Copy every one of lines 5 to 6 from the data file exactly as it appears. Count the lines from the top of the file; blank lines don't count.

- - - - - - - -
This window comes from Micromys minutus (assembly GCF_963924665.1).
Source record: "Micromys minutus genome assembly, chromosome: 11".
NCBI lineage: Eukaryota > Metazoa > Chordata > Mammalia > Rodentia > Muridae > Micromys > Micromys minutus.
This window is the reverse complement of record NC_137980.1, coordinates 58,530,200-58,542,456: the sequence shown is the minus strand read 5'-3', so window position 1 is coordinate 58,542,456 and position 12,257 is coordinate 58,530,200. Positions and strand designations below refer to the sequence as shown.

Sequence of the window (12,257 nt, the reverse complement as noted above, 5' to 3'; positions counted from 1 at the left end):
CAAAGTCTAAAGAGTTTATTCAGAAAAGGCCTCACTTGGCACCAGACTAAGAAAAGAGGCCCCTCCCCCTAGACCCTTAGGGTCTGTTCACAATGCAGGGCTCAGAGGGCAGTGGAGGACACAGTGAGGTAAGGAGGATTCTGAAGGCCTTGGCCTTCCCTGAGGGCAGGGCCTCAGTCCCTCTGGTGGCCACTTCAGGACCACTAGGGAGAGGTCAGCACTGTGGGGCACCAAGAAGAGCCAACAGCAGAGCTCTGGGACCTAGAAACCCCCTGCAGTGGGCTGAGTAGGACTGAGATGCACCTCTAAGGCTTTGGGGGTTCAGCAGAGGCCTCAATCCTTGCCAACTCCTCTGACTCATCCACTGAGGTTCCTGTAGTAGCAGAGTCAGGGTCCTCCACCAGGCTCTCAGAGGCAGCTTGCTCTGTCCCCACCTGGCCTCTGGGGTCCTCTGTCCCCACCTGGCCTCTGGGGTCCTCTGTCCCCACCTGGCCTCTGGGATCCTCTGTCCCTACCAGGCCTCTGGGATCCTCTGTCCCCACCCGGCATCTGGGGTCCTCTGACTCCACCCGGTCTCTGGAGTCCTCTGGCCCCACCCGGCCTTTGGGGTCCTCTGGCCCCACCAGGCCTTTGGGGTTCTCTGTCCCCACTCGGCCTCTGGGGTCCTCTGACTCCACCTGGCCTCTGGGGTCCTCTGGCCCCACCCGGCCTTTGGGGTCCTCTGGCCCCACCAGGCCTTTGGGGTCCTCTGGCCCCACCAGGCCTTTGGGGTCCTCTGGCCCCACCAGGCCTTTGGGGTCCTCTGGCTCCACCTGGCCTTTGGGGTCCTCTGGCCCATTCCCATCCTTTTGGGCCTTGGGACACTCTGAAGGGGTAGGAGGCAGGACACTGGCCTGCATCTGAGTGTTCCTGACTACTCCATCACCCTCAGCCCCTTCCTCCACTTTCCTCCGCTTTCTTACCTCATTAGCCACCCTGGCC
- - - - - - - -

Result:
Sequence of the window (12,257 nt, the reverse complement as noted above, 5' to 3'; positions counted from 1 at the left end):
CAAAGTCTAAAGAGTTTATTCAGAAAAGGCCTCACTTGGCACCAGACTAAGAAAAGAGGCCCCTCCCCCTAGACCCTTAGGGTCTGTTCACAATGCAGGGCTCAGAGGGCAGTGGAGGACACAGTGAGGTAAGGAGGATTCTGAAGGCCTTGGCCTTCCCTGAGGGCAGGGCCTCAGTCCCTCTGGTGGCCACTTCAGGACCACTAGGGAGAGGTCAGCACTGTGGGGCACCAAGAAGAGCCAACAGCAGAGCTCTGGGACCTAGAAACCCCCTGCAGTGGGCTGAGTAGGACTGAGATGCACCTCTAAGGCTTTGGGGGTTCAGCAGAGGCCTCAATCCTTGCCAACTCCTCTGACTCATCCACTGAGGTTCCTGTAGTAGCAGAGTCAGGGTCCTCCACCAGGCTCTCAGAGGCAGCTTGCTCTGTCCCCACCTGGCCTCTGGGGTCCTCTGTCCCCACCTGGCCTCTGGGGTCCTCTGTCCCCACCTGGCCTCTGGGATCCTCTGTCCCTACCAGGCCTCTGGGATCCTCTGTCCCCACCCGGCATCTGGGGTCCTCTGACTCCACCCGGTCTCTGGAGTCCTCTGGCCCCACCCGGCCTTTGGGGTCCTCTGGCCCCACCAGGCCTTTGGGGTTCTCTGTCCCCACTCGGCCTCTGGGGTCCTCTGACTCCACCTGGCCTCTGGGGTCCTCTGGCCCCACCCGGCCTTTGGGGTCCTCTGGCCCCACCAGGCCTTTGGGGTCCTCTGGCCCCACCAGGCCTTTGGGGTCCTCTGGCCCCACCAGGCCTTTGGGGTCCTCTGGCTCCACCTGGCCTTTGGGGTCCTCTGGCCCATTCCCATCCTTTTGGGCCTTGGGACACTCTGAAGGGGTAGGAGGCAGGACACTGGCCTGCATCTGAGTGTTCCTGACTACTCCATCACCCTCAGCCCCTTCCTCCACTTTCCTCCGCTTTCTTACCTCATTAGCCACCCTGGCC